I wasn't there. I didn't see the planes or smell the dust or hear the screams or the agonizing silence.
Safely tucked away in the Midwest where nothing bad like that ever happens, I listened in horror. The radio newscaster's voice broke as he tried to relay information about unreal events. It sounded like a bad Hollywood movie, but it was real.
This time it wasn't Jerusalem or Belfast or Seoul. It was happening in our country. The United States of America.
Someone had the audacity to take advantage of our trust. The idea that everyone here from wherever they came could learn to become whoever they wanted to be.
No one expected that would mean that a would-be pilot would destroy instead of build.
Over the years I have spoken with New Yorkers about what this meant to them. They tell of their sorrow, who they knew, how they got out, where they were. They never tire of the telling and I'm grateful.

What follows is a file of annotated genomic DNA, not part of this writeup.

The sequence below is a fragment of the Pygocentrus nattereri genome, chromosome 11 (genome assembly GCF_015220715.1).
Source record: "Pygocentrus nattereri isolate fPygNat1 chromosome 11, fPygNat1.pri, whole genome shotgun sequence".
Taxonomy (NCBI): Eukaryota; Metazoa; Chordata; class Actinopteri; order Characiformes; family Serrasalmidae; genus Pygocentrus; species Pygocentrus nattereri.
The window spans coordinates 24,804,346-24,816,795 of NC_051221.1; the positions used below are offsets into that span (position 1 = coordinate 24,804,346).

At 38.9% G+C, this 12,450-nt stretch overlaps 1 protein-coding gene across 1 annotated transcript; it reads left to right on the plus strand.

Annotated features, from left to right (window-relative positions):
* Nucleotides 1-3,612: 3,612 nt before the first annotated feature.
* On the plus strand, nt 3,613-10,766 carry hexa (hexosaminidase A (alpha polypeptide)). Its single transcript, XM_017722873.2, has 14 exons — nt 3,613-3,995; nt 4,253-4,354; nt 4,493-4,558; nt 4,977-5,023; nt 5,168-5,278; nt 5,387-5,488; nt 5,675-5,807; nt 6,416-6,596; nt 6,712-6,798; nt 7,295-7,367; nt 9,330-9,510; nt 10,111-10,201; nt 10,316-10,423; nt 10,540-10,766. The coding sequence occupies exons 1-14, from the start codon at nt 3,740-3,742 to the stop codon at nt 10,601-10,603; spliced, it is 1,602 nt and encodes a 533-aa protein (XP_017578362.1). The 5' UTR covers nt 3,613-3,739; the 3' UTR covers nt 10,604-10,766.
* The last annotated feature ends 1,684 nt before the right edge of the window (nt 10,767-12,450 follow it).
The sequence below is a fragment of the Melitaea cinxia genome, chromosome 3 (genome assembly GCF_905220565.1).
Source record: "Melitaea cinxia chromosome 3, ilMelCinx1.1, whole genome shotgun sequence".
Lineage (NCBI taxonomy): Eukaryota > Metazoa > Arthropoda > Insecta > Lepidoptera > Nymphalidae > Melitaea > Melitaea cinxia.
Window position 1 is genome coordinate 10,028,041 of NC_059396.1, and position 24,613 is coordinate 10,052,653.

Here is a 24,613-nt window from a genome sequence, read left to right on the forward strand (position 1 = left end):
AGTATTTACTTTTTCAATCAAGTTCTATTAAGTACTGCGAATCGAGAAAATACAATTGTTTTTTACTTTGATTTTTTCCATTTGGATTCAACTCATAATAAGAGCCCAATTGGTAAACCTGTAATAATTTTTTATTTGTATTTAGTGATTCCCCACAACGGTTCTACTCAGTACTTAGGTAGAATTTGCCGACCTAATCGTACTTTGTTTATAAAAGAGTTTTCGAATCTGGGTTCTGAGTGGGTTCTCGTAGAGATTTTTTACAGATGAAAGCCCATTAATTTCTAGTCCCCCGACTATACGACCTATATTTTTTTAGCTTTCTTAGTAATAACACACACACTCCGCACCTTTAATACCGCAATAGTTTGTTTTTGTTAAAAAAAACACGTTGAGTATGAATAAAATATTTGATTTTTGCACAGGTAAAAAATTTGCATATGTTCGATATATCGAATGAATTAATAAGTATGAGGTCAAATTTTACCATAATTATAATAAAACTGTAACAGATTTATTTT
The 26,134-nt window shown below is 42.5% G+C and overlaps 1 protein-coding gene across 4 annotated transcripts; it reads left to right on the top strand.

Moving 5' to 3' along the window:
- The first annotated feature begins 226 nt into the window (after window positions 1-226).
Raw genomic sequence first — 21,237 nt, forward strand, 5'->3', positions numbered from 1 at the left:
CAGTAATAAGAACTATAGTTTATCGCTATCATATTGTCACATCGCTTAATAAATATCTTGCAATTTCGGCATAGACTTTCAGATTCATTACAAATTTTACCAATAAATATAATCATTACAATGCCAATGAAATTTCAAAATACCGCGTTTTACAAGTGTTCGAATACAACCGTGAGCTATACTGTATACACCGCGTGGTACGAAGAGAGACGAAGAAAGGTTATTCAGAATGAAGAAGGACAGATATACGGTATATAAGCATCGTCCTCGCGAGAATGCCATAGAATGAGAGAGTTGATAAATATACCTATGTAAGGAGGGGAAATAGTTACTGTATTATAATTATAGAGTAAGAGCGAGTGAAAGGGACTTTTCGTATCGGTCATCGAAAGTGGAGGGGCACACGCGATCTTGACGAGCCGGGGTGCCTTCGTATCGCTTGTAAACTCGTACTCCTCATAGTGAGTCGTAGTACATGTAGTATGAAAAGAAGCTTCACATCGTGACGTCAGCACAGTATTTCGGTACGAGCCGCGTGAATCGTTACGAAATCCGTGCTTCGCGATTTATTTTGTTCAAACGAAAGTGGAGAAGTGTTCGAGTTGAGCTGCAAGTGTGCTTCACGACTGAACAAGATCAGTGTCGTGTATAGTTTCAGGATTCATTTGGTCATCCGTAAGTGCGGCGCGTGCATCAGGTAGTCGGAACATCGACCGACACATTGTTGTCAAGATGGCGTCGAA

We can't forget this.
Not so we become angry, refusing to allow "foreigners" to learn new trades. Not so we become suspicious of everyone who looks like someone who might have been involved.
So we can be wary, alert, cautious and protect not only our country from this violence - but other countries as well.
This time it was New York City. It's true. How did we feel?
Many, many times in my lifetime it's has been Beirut, Kabul, Seoul, Belfast, Jersusalem. Lockerbie, Moscow. How do they feel?
What can we as human beings do to lessen the violence in our world? What would Jesus do?